Judge Schwebel served extensively on the International Court of Justice, and is a former Deputy Legal Adviser of the US Department of State, as well as Professor of International Law at Johns Hopkins.
Here he discusses the legitimate acquisition of land via conquest – provided the conquest was defensive and the previous occupation of the territory unlawful.
Eugene Rostow (1913-2002) served as Dean of the Yale Law School, and as US Undersecretary of State. Involved in the drafting of U.N. Security Council Resolution 242, explains that the resolution did not require a complete Israeli withdrawal from territories conquered in 1967, leaving the extent of Israeli withdrawals an issue to be determined by Israel and its neighbors.
Robbie Sabel is Professor of Law at the Hebrew University, and former Legal Adviser to the Israeli Foreign Ministry.
Professor Sabel considers classic International Law on Occupation, which is meant to protect the rights of the former sovereign state whose territory is being occupied.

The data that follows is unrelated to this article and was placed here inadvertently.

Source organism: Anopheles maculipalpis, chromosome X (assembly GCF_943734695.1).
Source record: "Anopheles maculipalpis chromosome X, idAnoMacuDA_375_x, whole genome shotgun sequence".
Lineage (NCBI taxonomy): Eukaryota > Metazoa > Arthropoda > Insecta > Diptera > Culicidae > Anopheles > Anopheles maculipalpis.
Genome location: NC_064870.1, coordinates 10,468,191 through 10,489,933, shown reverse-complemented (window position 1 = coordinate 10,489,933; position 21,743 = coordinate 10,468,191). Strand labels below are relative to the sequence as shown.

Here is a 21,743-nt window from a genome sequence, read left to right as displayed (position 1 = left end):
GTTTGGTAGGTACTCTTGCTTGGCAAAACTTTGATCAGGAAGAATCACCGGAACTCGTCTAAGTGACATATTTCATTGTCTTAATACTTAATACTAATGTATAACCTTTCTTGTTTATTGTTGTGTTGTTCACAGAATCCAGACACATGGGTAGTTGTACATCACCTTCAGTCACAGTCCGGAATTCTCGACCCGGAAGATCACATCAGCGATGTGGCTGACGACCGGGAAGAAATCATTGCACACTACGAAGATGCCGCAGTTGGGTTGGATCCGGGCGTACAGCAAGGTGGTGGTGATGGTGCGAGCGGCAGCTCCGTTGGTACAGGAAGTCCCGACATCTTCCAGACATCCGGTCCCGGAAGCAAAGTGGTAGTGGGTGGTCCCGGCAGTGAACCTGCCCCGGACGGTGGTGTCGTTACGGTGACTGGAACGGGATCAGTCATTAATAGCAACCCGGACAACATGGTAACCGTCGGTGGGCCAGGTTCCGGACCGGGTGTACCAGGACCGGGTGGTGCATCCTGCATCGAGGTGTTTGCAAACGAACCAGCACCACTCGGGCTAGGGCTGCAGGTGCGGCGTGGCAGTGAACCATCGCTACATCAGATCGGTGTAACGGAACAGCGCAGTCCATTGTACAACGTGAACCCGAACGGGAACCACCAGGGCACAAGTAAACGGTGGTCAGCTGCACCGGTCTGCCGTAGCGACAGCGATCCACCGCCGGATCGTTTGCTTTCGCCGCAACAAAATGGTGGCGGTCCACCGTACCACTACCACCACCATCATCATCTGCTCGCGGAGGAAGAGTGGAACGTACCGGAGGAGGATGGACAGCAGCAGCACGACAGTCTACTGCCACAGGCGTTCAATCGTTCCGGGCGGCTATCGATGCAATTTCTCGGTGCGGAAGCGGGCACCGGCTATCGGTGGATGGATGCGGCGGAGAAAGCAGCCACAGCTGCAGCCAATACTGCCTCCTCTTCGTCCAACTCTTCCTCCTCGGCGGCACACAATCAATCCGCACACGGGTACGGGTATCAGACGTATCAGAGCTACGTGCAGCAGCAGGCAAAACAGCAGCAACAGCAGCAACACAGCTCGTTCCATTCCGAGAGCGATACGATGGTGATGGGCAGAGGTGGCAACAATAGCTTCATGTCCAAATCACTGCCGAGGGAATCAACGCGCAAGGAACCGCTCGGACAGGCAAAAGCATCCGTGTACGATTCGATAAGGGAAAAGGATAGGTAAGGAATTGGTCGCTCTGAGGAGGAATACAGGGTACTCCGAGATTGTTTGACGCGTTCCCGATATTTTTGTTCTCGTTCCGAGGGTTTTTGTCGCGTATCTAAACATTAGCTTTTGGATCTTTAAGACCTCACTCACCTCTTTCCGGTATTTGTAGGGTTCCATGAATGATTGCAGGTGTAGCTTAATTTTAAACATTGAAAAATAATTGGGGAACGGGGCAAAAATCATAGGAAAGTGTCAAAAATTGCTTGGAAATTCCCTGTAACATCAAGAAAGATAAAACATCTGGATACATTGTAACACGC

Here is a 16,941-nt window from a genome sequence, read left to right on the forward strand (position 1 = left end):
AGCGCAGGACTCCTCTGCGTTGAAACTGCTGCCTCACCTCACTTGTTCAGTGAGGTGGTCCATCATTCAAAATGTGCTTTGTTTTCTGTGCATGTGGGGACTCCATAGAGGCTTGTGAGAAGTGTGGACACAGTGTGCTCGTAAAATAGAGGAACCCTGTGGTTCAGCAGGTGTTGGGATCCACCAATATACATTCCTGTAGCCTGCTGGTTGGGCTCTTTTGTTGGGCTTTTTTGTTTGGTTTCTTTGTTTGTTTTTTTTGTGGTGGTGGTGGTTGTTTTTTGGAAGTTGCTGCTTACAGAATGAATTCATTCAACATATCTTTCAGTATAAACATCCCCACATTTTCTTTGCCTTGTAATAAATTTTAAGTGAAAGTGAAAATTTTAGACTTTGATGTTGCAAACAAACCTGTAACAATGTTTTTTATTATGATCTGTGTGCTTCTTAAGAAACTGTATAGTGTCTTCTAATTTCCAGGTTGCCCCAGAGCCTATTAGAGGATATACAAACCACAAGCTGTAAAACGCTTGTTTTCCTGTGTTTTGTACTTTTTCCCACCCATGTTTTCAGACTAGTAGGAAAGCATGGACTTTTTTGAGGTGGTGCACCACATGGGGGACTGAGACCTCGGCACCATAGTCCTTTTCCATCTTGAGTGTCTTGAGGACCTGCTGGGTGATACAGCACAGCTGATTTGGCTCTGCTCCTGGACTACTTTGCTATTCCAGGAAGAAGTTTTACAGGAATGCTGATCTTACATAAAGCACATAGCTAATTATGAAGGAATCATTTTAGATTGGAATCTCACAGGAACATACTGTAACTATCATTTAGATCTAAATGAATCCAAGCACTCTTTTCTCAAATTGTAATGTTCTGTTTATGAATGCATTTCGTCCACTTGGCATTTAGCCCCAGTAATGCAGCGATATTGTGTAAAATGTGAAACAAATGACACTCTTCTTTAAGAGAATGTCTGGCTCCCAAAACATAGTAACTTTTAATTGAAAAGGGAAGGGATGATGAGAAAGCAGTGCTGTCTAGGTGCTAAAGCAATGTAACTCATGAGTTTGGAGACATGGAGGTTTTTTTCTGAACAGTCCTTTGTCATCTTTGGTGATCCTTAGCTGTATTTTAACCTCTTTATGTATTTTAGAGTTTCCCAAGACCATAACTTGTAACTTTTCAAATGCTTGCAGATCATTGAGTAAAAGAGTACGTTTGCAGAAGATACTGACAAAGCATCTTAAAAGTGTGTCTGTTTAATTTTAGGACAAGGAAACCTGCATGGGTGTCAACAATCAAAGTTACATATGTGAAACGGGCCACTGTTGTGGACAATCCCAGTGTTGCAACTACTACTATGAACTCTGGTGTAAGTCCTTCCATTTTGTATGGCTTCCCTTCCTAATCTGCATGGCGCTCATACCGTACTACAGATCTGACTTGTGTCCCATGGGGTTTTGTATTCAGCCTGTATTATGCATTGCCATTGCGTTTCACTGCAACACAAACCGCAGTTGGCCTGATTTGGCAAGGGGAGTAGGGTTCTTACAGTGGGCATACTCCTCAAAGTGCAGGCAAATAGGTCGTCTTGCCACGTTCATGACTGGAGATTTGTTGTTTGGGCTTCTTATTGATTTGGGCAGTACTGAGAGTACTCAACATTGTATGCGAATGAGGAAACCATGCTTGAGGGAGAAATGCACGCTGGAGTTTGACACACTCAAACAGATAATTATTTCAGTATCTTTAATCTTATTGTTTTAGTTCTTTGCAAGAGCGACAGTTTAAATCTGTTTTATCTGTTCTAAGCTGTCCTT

The Convention does not apply at all to the West Bank [Judea and Samaria] because the former ruler – Jordan – lacks legitimate claim to sovereignty over this territory, a prerequisite to the application of the Convention.
A law professor at Northeastern University School of Law, David Phillips summarizes the legal history of the disputed territories, describing whether, how and why different principles of international law apply. He shows how legal arguments against Jewish settlements misapply and misuse international law on the subject.
Excerpts from Professor Julius Stone’s book on how international law has been twisted against Israel. The excerpts cover many legal points about Israel’s legitimate rights to the disputed territories and Jewish settlement therein, and sovereignty in Jerusalem
Meir Rosenne, scholar of international law and diplomat, was the legal adviser to the Israeli delegation at Camp David.
Here he takes a close look at UN Security Council Resolution 242 and considers a number of pertinent factors: It applies itself to states only, making no reference to Palestinian Arabs, and calls for “secure and recognized boundaries,” which excludes the 1949 and 1967 lines. The reference to “the inadmissibility of the acquisition of territory by war” is of no legal force because of its placement in the preamble, and legal authorities have in any case indicated that this inadmissibility is pertinent only when the aggressor, not the defender, conquers territory. The resolution pointedly refrains from referring only to Arab refugees, instead implicitly applying as well to Jews expelled by Arab countries.